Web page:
[¶ 11] These provisions of the parties' agreement constitute an “unless” clause. An “unless” clause provides that the lease shall terminate unless the lessee does some specific act, such as commencing a well or making specified payments. 3 Howard R. Williams and Charles J. Meyers, Oil and Gas Law § 606 (2010). This Court has explained the application of an “unless” clause:

An “unless” clause does not obligate the lessee to do an act but provides that the lease shall terminate unless the lessee does some act. The “unless” clause does not state a condition subsequent upon which the lease may be forfeited, but it is construed as a clause of special limitation and if delay rental payments required by the lease are deficient in either time or the amount of payment, the lease terminates automatically, without any requirement of notice or demand on the part of the lessor.

Serhienko v. Kiker, 392 N.W.2d 808, 811–12 (N.D.1986); see also Borth v. Gulf Oil Exploration & Prod. Co., 313 N.W.2d 706, 709 (N.D.1981); Norman Jessen & Assocs., Inc. v. Amoco Prod. Co., 305 N.W.2d 648, 650 (N.D.1981).

[¶ 12] Beaudoins do not contend the lease in this case failed for lack of consideration, but rather argue it automatically terminated by its express terms under the “unless” clause when JB failed to timely tender payment. The leases in Irish Oil did not contain “unless” clauses, and the holding in that case was based solely upon the lessors' contention that there had been a total failure of consideration which invalidated the leases. The holding in Irish Oil does not apply to this case.

IV

[¶ 13] JB contends the district court erred in holding the lease had terminated by its express terms when JB failed to make the supplemental bonus payment by January 12, 2010, the termination date in the contract. JB summarized its argument in its brief on appeal:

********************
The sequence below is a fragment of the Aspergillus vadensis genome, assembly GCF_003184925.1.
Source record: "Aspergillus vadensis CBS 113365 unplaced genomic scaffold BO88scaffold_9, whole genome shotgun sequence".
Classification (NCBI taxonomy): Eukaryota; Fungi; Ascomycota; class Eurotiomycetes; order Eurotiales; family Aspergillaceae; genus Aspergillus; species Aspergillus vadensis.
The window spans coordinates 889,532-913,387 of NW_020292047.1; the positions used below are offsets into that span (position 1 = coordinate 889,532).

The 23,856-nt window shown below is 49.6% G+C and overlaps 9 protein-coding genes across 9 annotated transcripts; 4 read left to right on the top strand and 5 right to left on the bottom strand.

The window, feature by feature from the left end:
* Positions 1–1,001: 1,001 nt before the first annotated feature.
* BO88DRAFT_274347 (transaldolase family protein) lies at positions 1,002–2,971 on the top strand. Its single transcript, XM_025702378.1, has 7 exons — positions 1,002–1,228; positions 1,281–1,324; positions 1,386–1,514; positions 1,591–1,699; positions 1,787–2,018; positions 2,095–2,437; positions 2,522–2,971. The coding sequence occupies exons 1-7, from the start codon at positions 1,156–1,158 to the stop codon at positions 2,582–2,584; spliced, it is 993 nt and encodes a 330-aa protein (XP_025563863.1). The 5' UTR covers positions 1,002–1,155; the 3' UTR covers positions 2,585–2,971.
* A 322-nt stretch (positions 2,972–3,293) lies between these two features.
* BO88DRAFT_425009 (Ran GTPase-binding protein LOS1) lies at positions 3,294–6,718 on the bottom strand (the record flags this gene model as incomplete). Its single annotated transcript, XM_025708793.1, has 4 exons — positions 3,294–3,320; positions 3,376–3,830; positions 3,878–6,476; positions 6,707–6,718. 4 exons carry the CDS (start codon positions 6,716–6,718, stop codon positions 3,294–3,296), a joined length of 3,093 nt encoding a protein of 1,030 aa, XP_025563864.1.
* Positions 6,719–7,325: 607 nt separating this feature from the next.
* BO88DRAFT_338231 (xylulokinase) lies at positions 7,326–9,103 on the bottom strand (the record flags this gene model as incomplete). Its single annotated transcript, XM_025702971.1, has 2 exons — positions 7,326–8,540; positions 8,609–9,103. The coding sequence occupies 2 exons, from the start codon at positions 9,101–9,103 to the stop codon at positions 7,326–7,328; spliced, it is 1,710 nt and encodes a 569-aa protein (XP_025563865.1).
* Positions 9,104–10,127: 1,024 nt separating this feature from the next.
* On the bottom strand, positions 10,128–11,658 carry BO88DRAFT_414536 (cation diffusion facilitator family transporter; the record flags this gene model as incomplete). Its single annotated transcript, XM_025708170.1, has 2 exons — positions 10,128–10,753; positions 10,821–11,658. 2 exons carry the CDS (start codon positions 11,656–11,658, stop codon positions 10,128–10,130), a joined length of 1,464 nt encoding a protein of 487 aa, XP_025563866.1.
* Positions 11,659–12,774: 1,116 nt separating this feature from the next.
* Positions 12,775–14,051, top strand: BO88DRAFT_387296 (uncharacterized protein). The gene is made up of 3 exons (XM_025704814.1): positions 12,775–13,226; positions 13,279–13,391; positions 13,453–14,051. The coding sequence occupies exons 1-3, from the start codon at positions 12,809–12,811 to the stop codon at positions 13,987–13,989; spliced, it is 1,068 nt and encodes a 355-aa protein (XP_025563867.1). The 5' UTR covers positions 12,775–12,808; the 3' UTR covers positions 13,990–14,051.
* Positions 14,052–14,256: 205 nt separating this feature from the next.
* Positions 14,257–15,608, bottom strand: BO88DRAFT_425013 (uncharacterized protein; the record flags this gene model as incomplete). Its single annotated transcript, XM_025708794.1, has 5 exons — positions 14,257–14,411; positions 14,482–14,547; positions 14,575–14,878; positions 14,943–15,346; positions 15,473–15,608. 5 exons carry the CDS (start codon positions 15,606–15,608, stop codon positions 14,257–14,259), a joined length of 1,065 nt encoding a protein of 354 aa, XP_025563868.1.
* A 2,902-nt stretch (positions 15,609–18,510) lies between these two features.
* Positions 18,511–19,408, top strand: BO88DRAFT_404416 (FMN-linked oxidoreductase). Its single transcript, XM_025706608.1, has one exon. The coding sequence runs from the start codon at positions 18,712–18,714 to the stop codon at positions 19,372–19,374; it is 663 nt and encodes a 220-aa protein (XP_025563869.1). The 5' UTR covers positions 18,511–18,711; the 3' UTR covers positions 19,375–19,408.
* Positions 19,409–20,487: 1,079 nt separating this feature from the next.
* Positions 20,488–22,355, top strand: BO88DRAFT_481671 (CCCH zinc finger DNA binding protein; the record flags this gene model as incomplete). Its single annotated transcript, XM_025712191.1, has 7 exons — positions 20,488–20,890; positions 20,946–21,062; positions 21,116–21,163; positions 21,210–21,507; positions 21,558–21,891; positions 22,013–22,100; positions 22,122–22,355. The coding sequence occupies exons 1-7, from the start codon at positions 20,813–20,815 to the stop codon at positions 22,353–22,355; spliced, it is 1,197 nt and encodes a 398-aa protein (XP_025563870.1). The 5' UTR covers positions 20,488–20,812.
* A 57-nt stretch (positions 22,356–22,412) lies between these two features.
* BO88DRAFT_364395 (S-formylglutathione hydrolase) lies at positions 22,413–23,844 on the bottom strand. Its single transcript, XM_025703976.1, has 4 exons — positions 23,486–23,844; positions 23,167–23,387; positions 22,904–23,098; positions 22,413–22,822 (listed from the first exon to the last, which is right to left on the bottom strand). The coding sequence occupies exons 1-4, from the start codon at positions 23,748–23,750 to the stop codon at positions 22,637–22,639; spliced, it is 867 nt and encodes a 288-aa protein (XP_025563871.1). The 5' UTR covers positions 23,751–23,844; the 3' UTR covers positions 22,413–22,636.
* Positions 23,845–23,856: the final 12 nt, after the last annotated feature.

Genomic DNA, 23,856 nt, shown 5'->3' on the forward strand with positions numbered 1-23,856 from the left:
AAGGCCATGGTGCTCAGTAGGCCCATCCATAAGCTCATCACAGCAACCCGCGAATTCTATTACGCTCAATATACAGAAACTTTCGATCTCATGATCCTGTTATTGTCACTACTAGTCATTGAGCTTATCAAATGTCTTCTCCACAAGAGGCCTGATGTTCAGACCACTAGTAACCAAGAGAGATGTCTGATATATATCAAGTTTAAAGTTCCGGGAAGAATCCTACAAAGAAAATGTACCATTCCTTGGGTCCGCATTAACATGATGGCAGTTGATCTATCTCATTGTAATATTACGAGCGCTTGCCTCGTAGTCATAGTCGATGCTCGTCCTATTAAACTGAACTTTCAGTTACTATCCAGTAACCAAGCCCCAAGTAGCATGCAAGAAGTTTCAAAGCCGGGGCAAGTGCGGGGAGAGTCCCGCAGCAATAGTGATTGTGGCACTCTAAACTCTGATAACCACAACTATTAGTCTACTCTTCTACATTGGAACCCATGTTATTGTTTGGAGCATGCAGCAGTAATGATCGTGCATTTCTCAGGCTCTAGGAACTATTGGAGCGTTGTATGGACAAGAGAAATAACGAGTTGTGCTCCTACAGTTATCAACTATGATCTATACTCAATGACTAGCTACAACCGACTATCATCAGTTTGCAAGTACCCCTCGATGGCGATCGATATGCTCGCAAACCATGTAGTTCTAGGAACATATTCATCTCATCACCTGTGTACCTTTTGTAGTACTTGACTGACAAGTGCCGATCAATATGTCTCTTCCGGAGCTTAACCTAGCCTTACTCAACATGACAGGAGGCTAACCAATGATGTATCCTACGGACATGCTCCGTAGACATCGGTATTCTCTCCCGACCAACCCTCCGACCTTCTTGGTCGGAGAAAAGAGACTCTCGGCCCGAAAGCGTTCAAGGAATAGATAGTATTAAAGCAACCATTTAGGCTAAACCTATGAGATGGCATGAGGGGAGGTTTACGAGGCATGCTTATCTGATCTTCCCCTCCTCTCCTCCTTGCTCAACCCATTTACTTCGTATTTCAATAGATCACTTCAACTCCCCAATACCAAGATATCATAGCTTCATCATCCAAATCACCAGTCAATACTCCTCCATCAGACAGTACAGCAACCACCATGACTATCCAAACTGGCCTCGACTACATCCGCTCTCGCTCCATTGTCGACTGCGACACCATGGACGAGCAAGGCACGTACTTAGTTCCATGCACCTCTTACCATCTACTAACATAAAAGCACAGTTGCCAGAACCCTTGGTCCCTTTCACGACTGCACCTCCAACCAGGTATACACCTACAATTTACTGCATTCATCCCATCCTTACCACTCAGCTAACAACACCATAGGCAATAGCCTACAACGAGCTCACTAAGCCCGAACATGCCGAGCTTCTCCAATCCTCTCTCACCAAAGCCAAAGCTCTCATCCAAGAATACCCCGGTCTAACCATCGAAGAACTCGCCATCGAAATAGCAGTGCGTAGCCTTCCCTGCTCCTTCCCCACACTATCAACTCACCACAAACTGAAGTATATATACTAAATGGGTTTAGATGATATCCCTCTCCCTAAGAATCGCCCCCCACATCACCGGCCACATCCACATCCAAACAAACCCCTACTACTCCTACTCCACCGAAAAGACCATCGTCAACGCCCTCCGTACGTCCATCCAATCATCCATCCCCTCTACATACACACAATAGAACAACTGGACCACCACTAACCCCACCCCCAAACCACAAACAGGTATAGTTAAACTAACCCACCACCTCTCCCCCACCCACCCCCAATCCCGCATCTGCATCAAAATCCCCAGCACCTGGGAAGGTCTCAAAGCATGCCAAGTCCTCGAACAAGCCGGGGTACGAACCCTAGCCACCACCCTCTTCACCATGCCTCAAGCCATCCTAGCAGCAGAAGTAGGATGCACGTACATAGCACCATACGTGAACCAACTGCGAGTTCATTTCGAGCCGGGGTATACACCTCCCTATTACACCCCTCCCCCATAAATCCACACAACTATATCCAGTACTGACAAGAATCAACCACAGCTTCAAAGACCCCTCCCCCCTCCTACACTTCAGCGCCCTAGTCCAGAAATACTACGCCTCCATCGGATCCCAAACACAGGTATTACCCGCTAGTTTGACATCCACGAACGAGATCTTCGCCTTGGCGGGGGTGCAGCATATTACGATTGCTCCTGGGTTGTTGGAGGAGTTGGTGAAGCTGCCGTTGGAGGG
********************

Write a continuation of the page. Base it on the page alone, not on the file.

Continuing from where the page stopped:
JB's position on the validity of the Oil and Gas Lease signed July 20, 2009 is that it made timely tender of the lease bonus draft within 120 days of signing of the lease by delivering the $165,600.00 draft to Beaudoins the same day the lease was signed, all in accordance with the Supplemental Agreement which was also signed that same day.

[¶ 14] Under the terms of the supplemental agreement, the lease terminated 120 days after “notarized signature” unless JB, “on or before said Termination Date, shall pay or tender to” Beaudoins “the sum of Forty Five Dollars ($45.00) per net mineral acre.” The agreement further provided: “The payment or tender of said sum may be made by cash, check, or draft, mailed or delivered to” Beaudoins “on or before said Termination Date.” There is no dispute that Beaudoins signed the lease and supplemental agreement on July 20, 2009, and the 120 business days expired on January 12, 2010. The district court concluded that the supplemental agreement unambiguously required payment of the bonus by January 12 and that the lease terminated by its own terms when payment was not received by that date.